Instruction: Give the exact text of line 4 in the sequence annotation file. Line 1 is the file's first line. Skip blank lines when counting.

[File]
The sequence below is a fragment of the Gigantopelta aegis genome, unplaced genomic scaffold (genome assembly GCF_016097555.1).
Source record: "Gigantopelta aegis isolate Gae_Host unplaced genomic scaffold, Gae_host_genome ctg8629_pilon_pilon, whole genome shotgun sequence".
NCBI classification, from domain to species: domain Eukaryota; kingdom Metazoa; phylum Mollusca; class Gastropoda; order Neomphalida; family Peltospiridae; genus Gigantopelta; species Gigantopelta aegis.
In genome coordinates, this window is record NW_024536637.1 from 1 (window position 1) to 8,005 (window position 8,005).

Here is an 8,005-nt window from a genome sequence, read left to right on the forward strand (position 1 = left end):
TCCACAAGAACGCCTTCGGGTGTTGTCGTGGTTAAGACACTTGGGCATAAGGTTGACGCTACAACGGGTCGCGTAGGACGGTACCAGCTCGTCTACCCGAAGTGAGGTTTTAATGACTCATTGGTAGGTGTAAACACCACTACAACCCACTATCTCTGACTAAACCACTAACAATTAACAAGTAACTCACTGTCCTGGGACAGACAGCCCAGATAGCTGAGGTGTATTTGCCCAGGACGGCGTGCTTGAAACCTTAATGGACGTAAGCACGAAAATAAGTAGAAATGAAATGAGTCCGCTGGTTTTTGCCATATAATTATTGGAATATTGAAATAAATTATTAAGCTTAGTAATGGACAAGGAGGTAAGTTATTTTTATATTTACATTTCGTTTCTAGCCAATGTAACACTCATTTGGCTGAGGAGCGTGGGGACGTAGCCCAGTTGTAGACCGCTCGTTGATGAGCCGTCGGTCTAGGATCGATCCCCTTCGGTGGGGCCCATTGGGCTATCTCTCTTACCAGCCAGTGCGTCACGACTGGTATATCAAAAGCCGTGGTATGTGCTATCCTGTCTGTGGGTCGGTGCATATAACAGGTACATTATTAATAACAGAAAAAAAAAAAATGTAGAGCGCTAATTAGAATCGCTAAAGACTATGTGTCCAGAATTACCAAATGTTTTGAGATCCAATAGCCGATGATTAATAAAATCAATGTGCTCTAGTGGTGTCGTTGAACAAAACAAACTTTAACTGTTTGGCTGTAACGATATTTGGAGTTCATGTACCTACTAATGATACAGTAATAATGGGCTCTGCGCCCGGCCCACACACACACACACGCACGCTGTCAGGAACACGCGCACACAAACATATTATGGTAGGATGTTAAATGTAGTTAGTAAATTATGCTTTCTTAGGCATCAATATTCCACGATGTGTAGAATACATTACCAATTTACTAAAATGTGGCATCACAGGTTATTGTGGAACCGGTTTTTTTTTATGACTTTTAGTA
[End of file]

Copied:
In genome coordinates, this window is record NW_024536637.1 from 1 (window position 1) to 8,005 (window position 8,005).